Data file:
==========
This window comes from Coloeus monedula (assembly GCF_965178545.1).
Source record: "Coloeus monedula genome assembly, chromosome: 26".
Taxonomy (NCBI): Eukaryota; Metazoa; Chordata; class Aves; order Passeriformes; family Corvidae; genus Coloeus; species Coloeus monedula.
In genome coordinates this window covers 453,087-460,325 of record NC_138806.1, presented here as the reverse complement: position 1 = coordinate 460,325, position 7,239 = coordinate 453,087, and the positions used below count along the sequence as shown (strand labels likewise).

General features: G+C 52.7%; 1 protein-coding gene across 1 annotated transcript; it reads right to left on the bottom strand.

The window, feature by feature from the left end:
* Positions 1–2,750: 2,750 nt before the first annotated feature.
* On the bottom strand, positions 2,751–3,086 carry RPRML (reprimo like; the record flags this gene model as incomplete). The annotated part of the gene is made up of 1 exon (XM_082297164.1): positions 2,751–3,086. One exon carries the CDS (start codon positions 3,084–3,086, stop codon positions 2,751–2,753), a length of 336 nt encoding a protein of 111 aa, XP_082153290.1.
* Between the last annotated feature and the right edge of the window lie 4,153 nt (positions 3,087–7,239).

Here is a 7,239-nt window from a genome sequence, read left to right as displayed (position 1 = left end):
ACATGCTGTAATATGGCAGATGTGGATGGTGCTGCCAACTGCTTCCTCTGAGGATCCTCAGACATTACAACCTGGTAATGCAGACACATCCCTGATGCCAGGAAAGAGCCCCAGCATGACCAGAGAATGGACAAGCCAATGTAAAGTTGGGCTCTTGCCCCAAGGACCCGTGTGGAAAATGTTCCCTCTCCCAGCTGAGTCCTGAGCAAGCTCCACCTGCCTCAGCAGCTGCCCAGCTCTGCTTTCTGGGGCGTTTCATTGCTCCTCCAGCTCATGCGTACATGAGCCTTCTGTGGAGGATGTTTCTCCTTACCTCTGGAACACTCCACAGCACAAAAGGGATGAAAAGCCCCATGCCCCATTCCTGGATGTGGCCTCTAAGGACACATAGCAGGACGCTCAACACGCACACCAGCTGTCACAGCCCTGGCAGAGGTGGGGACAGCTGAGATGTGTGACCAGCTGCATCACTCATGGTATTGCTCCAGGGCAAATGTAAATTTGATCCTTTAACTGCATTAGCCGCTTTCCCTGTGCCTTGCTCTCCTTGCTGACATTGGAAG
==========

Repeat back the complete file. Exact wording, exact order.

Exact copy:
This window comes from Coloeus monedula (assembly GCF_965178545.1).
Source record: "Coloeus monedula genome assembly, chromosome: 26".
Taxonomy (NCBI): Eukaryota; Metazoa; Chordata; class Aves; order Passeriformes; family Corvidae; genus Coloeus; species Coloeus monedula.
In genome coordinates this window covers 453,087-460,325 of record NC_138806.1, presented here as the reverse complement: position 1 = coordinate 460,325, position 7,239 = coordinate 453,087, and the positions used below count along the sequence as shown (strand labels likewise).

General features: G+C 52.7%; 1 protein-coding gene across 1 annotated transcript; it reads right to left on the bottom strand.

The window, feature by feature from the left end:
* Positions 1–2,750: 2,750 nt before the first annotated feature.
* On the bottom strand, positions 2,751–3,086 carry RPRML (reprimo like; the record flags this gene model as incomplete). The annotated part of the gene is made up of 1 exon (XM_082297164.1): positions 2,751–3,086. One exon carries the CDS (start codon positions 3,084–3,086, stop codon positions 2,751–2,753), a length of 336 nt encoding a protein of 111 aa, XP_082153290.1.
* Between the last annotated feature and the right edge of the window lie 4,153 nt (positions 3,087–7,239).

Here is a 7,239-nt window from a genome sequence, read left to right as displayed (position 1 = left end):
ACATGCTGTAATATGGCAGATGTGGATGGTGCTGCCAACTGCTTCCTCTGAGGATCCTCAGACATTACAACCTGGTAATGCAGACACATCCCTGATGCCAGGAAAGAGCCCCAGCATGACCAGAGAATGGACAAGCCAATGTAAAGTTGGGCTCTTGCCCCAAGGACCCGTGTGGAAAATGTTCCCTCTCCCAGCTGAGTCCTGAGCAAGCTCCACCTGCCTCAGCAGCTGCCCAGCTCTGCTTTCTGGGGCGTTTCATTGCTCCTCCAGCTCATGCGTACATGAGCCTTCTGTGGAGGATGTTTCTCCTTACCTCTGGAACACTCCACAGCACAAAAGGGATGAAAAGCCCCATGCCCCATTCCTGGATGTGGCCTCTAAGGACACATAGCAGGACGCTCAACACGCACACCAGCTGTCACAGCCCTGGCAGAGGTGGGGACAGCTGAGATGTGTGACCAGCTGCATCACTCATGGTATTGCTCCAGGGCAAATGTAAATTTGATCCTTTAACTGCATTAGCCGCTTTCCCTGTGCCTTGCTCTCCTTGCTGACATTGGAAG